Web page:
yeah, absolutely. Yeah, we need we need a big, a big installment of the theology of marriage and some better thinking. And like you said, I, I’ve heard you refer to this, you know, and that means, sometimes leaning on some of our friends from the Catholic tradition, they, in some ways, done some more thinking on this that we would learn from. But there there are, there is some great work out there and some, some fresh thinking going on that we would do well to embrace. And again, it’s just so important to kind of know what you’re arguing for, if you’re going to be in conversations where people don’t agree with you. And a lot of this, you know, just thinking through this with you that, you know, a lot of the folks that we are talking with and may have opportunity to talk with that are coming from different viewpoints. They have some thinking to do on their own. It’s not like they’ve gone to some kind of big catechism where they’ve been trained to really disassemble this, this historic view, a lot of it is driven by emotion. A lot of it is driven by a love, love in the first part of the book, he talks about, you know, hey, just think about if the person you’re talking to or you were to significantly change your position, what would that do to all the relationships around you? What happened to the emotional reality and the communal reality? You know, of, of what your world would become? Right? And the number one number one thing people are really concerned about is is loneliness. You know, there’s a reason why the Bible says it’s not good for us to be alone. But but you get to the last part of these 21 conversations, and a lot of people I get, I get envision a number of people I know rushing to this part of the book, they just skip over the first part and, and they say, Okay, give me give me the explanations that I want to have with my co worker or with my Gen Z college age. Child, right? Tell us about that part of the book, and how you would want people to engage with that part.

 

Preston Sprinkle  45:41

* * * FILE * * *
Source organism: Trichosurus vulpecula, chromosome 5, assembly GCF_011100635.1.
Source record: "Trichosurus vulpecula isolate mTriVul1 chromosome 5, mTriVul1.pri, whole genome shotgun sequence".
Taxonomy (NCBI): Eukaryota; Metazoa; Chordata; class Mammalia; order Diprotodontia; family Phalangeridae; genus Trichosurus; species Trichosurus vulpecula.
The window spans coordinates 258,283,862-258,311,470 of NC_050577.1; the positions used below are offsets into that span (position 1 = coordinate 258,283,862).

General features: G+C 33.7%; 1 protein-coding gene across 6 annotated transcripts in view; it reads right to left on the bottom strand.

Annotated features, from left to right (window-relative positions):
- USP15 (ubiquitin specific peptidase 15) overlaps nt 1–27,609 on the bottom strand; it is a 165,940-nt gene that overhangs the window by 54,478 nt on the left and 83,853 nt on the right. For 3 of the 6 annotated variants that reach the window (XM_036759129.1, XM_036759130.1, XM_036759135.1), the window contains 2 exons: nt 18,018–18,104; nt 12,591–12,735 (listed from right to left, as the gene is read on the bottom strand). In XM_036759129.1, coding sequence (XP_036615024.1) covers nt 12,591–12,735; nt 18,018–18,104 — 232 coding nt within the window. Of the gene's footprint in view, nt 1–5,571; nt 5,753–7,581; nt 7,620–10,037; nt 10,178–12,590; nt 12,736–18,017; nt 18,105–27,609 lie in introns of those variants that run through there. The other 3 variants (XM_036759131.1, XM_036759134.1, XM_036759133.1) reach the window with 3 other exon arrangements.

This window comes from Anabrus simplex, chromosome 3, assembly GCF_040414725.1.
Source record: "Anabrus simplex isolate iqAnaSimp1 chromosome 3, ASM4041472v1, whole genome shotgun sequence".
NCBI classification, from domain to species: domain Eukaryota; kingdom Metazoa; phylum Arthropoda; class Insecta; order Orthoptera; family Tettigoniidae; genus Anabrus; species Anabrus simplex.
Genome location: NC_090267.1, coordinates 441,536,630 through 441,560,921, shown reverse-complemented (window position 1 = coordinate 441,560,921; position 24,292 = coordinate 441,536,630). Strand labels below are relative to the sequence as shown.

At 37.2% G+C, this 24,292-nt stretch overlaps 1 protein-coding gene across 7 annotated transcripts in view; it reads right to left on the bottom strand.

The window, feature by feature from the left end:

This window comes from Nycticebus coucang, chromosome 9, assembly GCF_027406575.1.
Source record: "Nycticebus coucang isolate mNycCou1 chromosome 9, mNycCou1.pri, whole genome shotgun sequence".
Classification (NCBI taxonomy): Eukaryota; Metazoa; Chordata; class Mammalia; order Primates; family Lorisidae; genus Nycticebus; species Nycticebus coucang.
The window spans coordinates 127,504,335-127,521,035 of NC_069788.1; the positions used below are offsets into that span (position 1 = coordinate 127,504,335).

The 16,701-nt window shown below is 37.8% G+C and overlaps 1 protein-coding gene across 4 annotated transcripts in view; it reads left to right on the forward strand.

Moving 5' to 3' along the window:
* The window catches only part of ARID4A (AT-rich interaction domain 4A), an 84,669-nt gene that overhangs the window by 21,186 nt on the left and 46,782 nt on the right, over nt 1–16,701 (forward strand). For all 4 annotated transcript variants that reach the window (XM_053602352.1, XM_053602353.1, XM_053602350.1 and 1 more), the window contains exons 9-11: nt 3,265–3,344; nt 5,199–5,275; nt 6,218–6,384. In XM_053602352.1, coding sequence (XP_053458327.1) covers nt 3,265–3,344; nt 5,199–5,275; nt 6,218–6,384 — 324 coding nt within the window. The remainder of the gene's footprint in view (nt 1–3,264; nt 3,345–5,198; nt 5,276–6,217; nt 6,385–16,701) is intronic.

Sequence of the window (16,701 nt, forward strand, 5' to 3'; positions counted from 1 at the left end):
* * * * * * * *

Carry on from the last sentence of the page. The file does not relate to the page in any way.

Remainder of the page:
Yeah, so I’m fine with people jumping ahead and reading chapters. But what I do tell them is read the first two foundations, the two first few chapters like those are, those are essential, because I, I’m assuming a lot of stuff we talked about there when I get to the 21 argument. So at least do that. And it’s not terribly long. So. And one of the when I so I, you know, over the years, I’ve kept kept a mental list of all the main push backs I’ve gotten over the years regarding traditional marriage. So that’s what those 21 short chapters are is, is my response to all the What about this? What about that? What about this, you know, now, in those chapters, I call you, I call them conversations, you know, right, more, I could say arguments, but then again, it’s not I want to kind of wean people off the kind of thinking an argument is argumentative, you know, right. That kind of spirit I’m trying to wean people off of so conversations, you know, one thing I talked about in the opening chapter, though, is is can you find some point of agreement? In the argument you’re trying to think through and perhaps refute? Okay. So I tried to take my own advice there. And so the 21 chapters are set up in three parts. Number one, I briefly summarize the argument. And I try to I try extremely hard to what I call steel man rather than straw man but steel man of the other viewpoint, can I be so well represented that somebody who actually believes in that argument would say, yep, that’s exactly what I would say that that is my viewpoint, like, I want to accurately represent the viewpoint. I don’t want to straw man it. And then the second short part, just maybe paragraph, you know, is, what are some points of agreement I might have with this argument? And I do and every single one, I try to find something that I can say, you know, that’s a good point, oh, I resonate with that perspective. And then I give a more lengthy, okay, within that, here’s my response, which is more of a critical, you know, slash refutation of the argument. Yeah, so that’s how it’s set up. Some are. Some of those are, you know, they deal with some really technical academic stuff, I really tried to still make it accessible. And readable. Other ones are very kind of just not really academic kind of, like, love is love. You know, there are there’s another one, you know, if God, if God made some people gay, then why would he say it’s not okay to be in a same sex relationship. So those are more, you know, on the relational, maybe even psychological side, and but others are dealing with, like, this Greek word, you know, has been mistranslated or something you know, so it’s a range of, you know, more in depth, some are a little lighter.